Episode 17.10?with Hosts Steve Kashul and Dr. Brian Cole. Broadcasting on ESPN Chicago?1000 WMVP-AM Radio, Saturdays from?8:30 to 9:00 AM/c.
Segment One(01:56): Dr. Richard Berger?from Midwest Orthopaedics at Rush talks about the growing number of athletes and younger patients undergoing hip replacement and his unique procedure for doing hip replacements along with expectations for outcome and recovery.?Dr. Berger has pioneered minimally invasive hip and knee replacement, allowing patients to recover faster with less pain than with traditional hip and knee replacement surgery.
His degree in mechanical engineering from MIT has helped him design specialized instruments which allow the surgery to be done without cutting any muscle, tendons, or ligaments. These advances allow most of Dr. Berger’s patients to walk independently and leave the hospital the day of surgery. His mechanical engineering background has also helped him to design gender-specific implants that fit and perform better for active patients.
Segment Two (15:10): Dr. Cole and Steve discuss growth plate injuries in young athletes.?The growth plate, also known as the epiphyseal plate or physis, is the area of growing tissue near the end of the long bones in children and adolescents. Each long bone has at least two growth plates: one at each end. The growth plate determines the future length and shape of the mature bone. When growth is complete–sometime during adolescence–the growth plates close and are replaced by solid bone.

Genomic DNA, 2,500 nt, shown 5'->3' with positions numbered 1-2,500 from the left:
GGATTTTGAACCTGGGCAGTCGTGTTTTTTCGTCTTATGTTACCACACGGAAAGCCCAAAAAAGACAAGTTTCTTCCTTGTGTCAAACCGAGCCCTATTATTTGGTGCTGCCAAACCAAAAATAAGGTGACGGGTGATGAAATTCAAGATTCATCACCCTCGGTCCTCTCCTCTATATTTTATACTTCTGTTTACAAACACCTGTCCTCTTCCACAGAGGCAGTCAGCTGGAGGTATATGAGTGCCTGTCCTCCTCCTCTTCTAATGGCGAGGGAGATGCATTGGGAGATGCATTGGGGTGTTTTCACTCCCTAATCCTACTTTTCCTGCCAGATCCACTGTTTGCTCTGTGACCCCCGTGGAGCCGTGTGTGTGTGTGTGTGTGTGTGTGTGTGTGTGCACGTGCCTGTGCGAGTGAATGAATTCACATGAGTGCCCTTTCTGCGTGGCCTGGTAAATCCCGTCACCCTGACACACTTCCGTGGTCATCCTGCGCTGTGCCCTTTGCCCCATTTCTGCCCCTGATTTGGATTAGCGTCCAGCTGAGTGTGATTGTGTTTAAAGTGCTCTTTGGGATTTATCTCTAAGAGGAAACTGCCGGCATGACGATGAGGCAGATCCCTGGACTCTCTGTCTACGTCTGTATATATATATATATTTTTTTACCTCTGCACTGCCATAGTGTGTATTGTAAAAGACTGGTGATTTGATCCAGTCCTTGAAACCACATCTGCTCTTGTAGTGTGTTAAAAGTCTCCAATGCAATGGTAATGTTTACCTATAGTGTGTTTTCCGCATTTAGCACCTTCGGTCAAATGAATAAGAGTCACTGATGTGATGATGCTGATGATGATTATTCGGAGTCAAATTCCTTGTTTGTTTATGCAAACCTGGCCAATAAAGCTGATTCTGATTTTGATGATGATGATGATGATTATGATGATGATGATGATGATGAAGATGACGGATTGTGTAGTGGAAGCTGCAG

These injuries occur in children and adolescents. The growth plate is the weakest area of the growing skeleton, weaker than the nearby ligaments and tendons that connect bones to other bones and muscles. In a growing child, a serious injury to a joint is more likely to damage a growth plate than the ligaments that stabilize the joint. An injury that would cause a sprain in an adult can be associated with a growth plate injury in a child.
Injuries to the growth plate are fractures. They comprise 15 percent of all childhood fractures. They occur twice as often in boys as in girls, with the greatest incidence among 14- to 16-year-old boys and 11- to 13-year-old girls. Older girls experience these fractures less often because their bodies mature at an earlier age than boys. As a result, their bones finish growing sooner, and their growth plates are replaced by stronger, solid bone.
While growth plate injuries are caused by an acute event, such as a fall or a blow to a limb, chronic injuries can also result from overuse. For example, a gymnast who practices for hours on the uneven bars, a long-distance runner, or a baseball pitcher perfecting his curve ball can all have growth plate injuries.
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